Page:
Preferably, the optical reflecting device 112 is a device for preventing optical feedback to the laser diode pump subsystem. In an exemplary case, the optical reflecting device advantageously can be a reflecting mirror, e.g., a high reflectivity mirror. Most preferably, the optical reflecting device 112 is an integral Bragg grating reflector mirror. It should be noted that such integral Bragg grating reflector mirrors are known to those of ordinary skill in the art, as evidenced by the article entitled Photoinduced Bragg Gratings in Optical Fibers, which article appeared in the February, 1994, issue of OPTICS & PHOTONICS NEWS at pages 8-14, and which article is incorporated by reference for all purposes. It will be appreciated that the integral Bragg grating reflector mirror advantageously can be used as a frequency selector, e.g., as a notch filter, within the long laser cavity 101 of the frequency doubled laser system 100.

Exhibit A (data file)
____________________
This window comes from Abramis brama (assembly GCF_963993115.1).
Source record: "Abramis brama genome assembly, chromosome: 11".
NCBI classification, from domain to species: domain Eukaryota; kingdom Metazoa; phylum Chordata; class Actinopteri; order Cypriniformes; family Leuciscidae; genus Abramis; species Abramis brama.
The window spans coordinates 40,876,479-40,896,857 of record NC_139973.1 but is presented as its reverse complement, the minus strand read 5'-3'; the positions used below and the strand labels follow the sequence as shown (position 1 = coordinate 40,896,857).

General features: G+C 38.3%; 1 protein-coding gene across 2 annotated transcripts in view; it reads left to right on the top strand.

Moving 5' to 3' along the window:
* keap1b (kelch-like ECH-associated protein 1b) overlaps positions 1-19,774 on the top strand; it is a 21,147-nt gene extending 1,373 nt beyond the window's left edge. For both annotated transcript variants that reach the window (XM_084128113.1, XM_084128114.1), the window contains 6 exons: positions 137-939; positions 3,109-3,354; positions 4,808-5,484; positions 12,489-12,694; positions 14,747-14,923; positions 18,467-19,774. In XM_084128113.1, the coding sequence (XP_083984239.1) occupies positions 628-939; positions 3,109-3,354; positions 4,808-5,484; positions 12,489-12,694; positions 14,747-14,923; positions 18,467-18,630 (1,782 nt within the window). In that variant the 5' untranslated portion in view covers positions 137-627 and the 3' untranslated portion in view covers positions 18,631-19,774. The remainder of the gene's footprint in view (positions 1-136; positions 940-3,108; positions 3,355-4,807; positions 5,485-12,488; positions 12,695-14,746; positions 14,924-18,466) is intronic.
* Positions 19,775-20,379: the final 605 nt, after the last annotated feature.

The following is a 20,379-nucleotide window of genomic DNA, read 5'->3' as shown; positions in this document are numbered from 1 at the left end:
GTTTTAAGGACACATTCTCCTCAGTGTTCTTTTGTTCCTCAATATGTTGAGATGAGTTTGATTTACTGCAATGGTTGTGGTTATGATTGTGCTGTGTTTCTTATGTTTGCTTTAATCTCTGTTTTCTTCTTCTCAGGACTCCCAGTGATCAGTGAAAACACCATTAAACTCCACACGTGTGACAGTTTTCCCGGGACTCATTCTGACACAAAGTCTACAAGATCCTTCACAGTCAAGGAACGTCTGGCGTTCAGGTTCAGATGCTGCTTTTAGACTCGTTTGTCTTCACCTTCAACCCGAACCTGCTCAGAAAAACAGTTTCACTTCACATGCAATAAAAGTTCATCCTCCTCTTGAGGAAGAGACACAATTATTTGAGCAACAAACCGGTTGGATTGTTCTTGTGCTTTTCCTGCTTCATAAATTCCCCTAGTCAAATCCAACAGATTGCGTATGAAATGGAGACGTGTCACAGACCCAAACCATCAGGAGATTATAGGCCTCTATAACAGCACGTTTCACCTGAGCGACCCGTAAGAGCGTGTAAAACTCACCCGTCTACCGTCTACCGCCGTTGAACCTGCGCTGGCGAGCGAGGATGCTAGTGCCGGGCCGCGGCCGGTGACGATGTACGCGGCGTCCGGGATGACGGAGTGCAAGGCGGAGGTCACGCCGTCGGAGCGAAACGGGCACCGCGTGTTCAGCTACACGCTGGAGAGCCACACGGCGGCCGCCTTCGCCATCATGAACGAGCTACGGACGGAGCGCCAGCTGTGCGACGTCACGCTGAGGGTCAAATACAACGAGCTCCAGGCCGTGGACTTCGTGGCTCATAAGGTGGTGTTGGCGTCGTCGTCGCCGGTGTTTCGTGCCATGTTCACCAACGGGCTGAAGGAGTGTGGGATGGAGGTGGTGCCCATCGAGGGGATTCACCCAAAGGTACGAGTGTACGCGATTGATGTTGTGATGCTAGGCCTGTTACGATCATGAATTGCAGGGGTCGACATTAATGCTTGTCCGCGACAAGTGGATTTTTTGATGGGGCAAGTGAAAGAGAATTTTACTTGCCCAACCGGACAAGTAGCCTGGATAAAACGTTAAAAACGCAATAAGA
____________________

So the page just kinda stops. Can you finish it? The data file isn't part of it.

In an exemplary case, the optical fiber used in fabrication of the rare earth doped fiber amplifier 114 is doped with a rare earth element such as Nd. It should be mentioned that the optical fiber advantageously can be a single transverse mode core fiber or a dual core fiber as described in commonly assigned, copending U.S. patent applications, Ser. Nos. 08/471,870 and 08/661,474, which applications are incorporated herein by reference for all purposes. Preferably, the rare earth doped optical fiber is formed into a number of concentric loops, i.e., a coil. In an exemplary case, the coil accounts for a major portion of the length of the long laser cavity 101 used in the frequency doubled laser system 100. In other words, the frequency doubled laser system 100 advantageously includes a coiled, long laser cavity 101, as discussed in greater detail immediately below.